POET Field Day All About Corn Cobs
“We need Iowa farmers to take advantage of this opportunity and take it seriously,” is how Jeff Broin, Chief Executive Officer of POET Biorefining, summed up his company’s cob harvesting field day last Thursday. POET held the event at its Emmetsburg biorefirinery to showcase what the company has learned in partnership with several equipment manufacturers about harvesting the lowly corncob.
Once used as a heating fuel, and most often left to decompose in cornfields across the land, the cob is now being touted as a source of additional ethanol production to help reduce our nation’s dependence on foreign oil, through the production of cellulosic ethanol. A pile of corncobs greeted visitors to POET’s Cob Harvest Day on Thursday, Alongside the pile was a sign, explaining how that pile of cobs could replace 4,500 gallons of imported gasoline.
It’s the promise of an additional 25 million gallons of ethanol being produced by using corncobs through the cellulosic process developed by POET that prompted the public cob harvest outing. Displays of equipment being produced to handle the logistics of cob harvesting were available for inspection by area producers, but a planned actual harvest of corn to see the equipment in operation was rained out on Thursday. As part of the outing, producers were able to speak with representatives of the various partnering manufacturers working with POET on Project Liberty, the cellulosic ethanol initiative.
“We wanted to be able to let you see some of this equipment in action today, being put through its paces, but Mother Nature had other plans for us,” noted Jim Sturdevant, Project Liberty’s project manager. “But, we have the manufacturers of this equipment on hand, and you can still look at the equipment and ask your questions.”
Scott Weishaar, POET’s Director of Business Development, explained the three basic forms of cob harvesting being studied and used by Project Liberty. The first is the corncob mix, or CCM, where modifications to combines allow for the corn and cobs to both end up in the grain tank, where they are transferred to grain carts and later separated in trammel screens. Cobs are piled at the end of the field for collection at a later date, while the grain is transported to market.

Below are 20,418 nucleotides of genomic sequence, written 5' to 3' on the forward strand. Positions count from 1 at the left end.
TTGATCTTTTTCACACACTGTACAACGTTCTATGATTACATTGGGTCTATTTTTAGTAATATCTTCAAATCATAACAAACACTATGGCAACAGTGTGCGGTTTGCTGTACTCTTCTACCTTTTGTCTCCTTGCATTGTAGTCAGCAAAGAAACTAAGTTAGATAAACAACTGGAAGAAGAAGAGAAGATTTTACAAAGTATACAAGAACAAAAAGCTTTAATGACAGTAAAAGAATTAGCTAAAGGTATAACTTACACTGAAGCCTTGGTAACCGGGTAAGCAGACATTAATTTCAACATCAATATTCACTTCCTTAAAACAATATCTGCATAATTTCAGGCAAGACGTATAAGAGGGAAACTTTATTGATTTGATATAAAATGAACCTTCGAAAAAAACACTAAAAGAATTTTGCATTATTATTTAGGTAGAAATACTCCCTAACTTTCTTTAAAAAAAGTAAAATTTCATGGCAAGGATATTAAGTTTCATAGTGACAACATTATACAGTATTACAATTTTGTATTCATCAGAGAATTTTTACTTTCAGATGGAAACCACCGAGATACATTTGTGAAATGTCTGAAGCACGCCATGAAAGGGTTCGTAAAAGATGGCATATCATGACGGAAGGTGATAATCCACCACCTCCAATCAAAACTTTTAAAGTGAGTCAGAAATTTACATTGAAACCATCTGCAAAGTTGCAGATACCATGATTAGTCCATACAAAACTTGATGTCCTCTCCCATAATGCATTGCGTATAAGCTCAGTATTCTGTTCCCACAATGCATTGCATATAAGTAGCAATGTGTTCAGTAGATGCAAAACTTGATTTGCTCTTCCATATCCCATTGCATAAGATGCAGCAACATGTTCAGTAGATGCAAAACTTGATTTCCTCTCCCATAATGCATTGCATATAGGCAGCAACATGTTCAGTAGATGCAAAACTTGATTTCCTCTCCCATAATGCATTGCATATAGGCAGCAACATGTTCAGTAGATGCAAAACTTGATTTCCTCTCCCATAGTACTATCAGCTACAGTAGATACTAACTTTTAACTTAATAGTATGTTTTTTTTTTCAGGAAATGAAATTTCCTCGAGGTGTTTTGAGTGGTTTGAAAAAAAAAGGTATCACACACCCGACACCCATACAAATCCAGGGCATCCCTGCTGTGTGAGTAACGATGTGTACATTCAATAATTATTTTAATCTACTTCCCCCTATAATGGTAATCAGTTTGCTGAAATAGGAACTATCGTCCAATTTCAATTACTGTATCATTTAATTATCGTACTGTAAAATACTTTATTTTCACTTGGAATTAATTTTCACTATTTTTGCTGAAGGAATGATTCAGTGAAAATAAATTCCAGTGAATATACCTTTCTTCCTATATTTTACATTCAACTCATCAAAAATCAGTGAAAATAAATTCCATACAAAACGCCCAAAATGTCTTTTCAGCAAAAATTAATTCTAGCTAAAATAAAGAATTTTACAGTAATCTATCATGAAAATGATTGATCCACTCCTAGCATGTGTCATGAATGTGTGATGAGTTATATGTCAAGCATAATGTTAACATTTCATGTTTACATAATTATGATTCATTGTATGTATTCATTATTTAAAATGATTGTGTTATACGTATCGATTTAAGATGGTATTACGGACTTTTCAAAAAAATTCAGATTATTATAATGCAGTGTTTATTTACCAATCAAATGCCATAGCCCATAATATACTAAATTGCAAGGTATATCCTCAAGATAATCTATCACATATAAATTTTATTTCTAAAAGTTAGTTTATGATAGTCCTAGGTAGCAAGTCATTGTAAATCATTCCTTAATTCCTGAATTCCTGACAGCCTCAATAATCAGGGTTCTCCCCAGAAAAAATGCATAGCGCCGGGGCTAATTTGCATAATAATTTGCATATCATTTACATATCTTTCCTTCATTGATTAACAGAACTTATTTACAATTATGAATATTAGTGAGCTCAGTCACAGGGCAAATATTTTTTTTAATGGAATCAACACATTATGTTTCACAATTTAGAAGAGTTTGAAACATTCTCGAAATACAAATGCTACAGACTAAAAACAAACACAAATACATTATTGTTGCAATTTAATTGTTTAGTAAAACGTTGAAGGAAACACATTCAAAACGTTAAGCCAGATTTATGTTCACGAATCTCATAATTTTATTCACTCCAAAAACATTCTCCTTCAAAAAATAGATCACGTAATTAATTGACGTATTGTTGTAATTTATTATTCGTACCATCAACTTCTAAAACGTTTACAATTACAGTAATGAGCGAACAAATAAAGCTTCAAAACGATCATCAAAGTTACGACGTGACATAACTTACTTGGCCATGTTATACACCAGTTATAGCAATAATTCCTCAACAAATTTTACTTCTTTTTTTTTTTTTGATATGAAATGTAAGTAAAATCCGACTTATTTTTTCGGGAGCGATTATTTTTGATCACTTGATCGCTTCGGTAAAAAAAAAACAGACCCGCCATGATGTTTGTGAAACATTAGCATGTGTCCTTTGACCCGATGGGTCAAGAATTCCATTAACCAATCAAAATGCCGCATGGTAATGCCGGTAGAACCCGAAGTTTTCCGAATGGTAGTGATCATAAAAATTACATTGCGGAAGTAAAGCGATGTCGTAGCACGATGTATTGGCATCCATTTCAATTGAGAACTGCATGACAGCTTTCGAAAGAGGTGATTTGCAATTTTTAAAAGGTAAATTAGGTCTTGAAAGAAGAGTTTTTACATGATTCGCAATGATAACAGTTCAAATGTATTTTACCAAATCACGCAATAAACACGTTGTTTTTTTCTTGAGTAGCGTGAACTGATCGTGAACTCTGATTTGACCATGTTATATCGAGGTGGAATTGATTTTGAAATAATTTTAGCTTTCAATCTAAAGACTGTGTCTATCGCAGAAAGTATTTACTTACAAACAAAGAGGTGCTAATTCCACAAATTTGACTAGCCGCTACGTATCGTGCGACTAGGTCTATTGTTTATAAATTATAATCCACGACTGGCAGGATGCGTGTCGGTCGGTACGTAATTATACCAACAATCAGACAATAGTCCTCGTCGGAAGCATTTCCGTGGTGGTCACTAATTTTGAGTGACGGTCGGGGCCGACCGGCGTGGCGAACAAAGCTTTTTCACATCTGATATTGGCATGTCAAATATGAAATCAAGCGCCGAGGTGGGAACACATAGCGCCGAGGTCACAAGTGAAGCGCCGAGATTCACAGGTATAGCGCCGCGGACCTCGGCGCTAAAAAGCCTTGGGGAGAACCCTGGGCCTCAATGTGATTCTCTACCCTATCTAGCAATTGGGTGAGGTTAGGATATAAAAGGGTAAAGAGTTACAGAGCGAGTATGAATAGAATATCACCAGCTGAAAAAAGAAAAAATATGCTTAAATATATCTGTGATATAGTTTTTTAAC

The second method is whole-cob collection, where a specially designed cob-caddy wagon is pulled behind the combine, and the cobs are transferred into the caddy, and subsequently emptied into piles at the end of a field for later collection.
A new method being researched is a joint effort by researchers at Iowa State University and John Deere, involving a modification to a John Deere 9770 STS combine with a forage chopper style unit mounted on the rear of the combine that would chop the cobs and distribute them into a trailing forage wagon.
“We tried cob harvesting for the first time last year on 4,000 acres in South Dakota,” Weishaar noted, “That made us 4,000 acre experts, but we’re learning more and more this year as we’ve done harvesting with equipment manufacturers and producers in South Dakota, Texas and Iowa. Our goal in all this is that no cob be left behind.”
Since the inception of Project Liberty, equipment manufacturers have joined the research and are working closely with POET in the development of specialized equipment to handle cob harvesting. Among the manufacturers for the CCM method of harvest are Case-IH, John Deere and Claas-Lexion, for combines, along with Unverferth, a grain cart manufacturer and Wildcat, the manufacturer of trammel screen systems.
Manufacturers for the whole-cob harvesting equipment include Redekop cob caddys, Case-IH, who is also building a cob caddy and Iowa manufacturers Vermeer Corporation and Demco Manufacturing, who are building a cob caddy and a specialized grain-cob cart.
Other manufacturers involved in Project Liberty include Fantini America, which is building harvesting heads for combines, along with Trail King, manufacturers of specialized trailers, Claas equipment and Machinery Link, a leasing firm that provides farm equipment. All of the manufactures had products actually used in the harvesting process on display.
During remarks to the crowd attending the event, POET CEO Jeff Broin reiterated the importance and the implications of Project Liberty for not only area farmers, but for the entire nation.
“We have to remember that 65 percent of our nation’s oil is coming from foreign sources, and that’s not going to last forever,” Broin said. “Ethanol is a resource we have available, right here, right now, that we can use to reduce that need for foreign oil. We can truly become energy independent through ethanol. This is history in the making and you are all a part of it.”